LONDON: Expensive yachts that double as floating art galleries can lead to unexpected and costly mishaps.
Priceless paintings and sculptures kept on the vessels face damage not only from storms and storing conditions, but also from random threats including breakfast cereal splashed by the owner’s kids and the yacht’s crew popping champagne on board.
Two British art historians set out to help superboat owners preserve paintings hanging on their yachts, the Observer newspaper said Sunday.
Art historian and conservationist Pandora Mather-Rees runs courses in practical care of fine arts on a superyacht — at a cost of as much as 300 euros a day. Mather-Rees started giving lessons for crews after a billionaire sought her help in restoring a Jean-Michel Basquiat painting ruined first by his children throwing cornflakes and then by the crew wiping them off carelessly, according to the Observer. Her course teaches the crew to understand the value of objects on board and how to seek specialist help in case of emergency.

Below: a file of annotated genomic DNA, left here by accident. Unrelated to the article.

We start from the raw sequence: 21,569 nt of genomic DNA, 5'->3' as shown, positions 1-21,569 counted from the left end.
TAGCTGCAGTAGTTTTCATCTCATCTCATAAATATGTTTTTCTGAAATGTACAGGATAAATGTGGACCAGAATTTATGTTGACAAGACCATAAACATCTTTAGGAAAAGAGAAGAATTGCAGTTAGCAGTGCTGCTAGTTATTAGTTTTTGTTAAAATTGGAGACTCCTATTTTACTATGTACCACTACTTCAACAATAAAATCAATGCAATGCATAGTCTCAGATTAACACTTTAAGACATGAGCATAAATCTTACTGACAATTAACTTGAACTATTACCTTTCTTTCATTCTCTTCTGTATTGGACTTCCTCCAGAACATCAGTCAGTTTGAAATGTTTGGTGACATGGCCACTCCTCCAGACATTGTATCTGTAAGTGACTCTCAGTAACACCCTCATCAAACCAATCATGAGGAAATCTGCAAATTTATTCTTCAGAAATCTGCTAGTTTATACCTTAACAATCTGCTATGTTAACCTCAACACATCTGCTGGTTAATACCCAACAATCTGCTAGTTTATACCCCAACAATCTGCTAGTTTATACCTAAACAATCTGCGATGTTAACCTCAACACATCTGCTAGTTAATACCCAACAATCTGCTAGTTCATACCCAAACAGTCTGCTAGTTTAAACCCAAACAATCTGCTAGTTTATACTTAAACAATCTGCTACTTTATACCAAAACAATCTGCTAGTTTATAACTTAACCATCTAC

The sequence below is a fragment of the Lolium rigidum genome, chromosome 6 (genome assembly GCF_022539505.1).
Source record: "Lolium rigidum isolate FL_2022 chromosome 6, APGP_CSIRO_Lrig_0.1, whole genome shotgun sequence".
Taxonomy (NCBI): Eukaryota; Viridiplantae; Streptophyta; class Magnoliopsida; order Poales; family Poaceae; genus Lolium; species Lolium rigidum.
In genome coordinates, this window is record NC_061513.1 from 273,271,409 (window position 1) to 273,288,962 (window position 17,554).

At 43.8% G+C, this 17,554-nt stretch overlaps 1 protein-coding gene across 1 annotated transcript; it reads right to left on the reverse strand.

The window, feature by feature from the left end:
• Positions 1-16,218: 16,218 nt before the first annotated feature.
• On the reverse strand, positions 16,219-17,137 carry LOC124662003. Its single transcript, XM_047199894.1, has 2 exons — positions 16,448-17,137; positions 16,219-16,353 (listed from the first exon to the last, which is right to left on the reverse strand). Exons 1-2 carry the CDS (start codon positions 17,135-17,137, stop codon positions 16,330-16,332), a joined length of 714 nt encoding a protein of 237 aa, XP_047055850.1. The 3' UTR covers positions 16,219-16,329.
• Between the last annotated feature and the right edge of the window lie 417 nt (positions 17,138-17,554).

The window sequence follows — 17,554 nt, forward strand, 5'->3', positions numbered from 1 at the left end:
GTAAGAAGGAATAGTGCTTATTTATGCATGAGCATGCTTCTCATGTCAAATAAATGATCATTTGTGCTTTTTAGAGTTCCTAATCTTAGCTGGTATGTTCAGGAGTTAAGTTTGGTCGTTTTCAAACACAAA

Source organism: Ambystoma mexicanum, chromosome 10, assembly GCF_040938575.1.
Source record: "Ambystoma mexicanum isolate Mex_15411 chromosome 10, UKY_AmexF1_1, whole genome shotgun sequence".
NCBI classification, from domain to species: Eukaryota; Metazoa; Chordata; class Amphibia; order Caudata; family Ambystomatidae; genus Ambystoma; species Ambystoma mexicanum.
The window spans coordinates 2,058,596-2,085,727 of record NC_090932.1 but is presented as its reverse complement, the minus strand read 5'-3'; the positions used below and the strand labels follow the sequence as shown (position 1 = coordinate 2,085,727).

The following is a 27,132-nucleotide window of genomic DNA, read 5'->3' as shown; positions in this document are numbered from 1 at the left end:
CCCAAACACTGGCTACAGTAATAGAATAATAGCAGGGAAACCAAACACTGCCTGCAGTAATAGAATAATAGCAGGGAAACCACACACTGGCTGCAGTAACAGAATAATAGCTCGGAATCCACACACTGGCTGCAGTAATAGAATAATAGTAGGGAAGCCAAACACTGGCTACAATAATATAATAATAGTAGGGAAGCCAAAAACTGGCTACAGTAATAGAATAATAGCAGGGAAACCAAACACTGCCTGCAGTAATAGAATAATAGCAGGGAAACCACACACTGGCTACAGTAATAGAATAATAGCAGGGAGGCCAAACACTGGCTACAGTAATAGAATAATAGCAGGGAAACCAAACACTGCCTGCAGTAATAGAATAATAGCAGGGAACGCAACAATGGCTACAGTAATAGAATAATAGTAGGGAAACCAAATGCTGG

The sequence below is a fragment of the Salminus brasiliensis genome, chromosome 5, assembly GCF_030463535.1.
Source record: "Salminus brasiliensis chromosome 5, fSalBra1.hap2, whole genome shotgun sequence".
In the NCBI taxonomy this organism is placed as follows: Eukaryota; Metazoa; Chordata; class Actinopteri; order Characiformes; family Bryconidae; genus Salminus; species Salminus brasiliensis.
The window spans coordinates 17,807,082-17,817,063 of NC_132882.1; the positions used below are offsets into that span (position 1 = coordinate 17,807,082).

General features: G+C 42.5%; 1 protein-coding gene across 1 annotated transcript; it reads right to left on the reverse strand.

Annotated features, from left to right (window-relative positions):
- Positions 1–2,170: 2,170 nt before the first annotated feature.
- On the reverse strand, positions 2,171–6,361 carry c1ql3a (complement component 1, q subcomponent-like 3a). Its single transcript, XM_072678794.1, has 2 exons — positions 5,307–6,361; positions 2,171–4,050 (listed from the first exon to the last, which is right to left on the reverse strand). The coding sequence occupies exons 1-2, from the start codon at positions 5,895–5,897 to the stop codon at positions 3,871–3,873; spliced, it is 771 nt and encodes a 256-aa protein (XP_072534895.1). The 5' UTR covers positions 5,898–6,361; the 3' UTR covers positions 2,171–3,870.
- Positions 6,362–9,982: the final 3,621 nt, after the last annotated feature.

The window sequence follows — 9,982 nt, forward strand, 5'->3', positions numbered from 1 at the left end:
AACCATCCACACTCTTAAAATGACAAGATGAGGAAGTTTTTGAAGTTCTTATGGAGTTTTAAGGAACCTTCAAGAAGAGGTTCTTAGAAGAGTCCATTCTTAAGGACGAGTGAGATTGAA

The value of art on a yacht could be two to three times the value of the vessel, according to Helen Robertson, a conservator at the National Maritime Museum in Greenwich, which last year hosted a symposium dedicated to “art at sea.”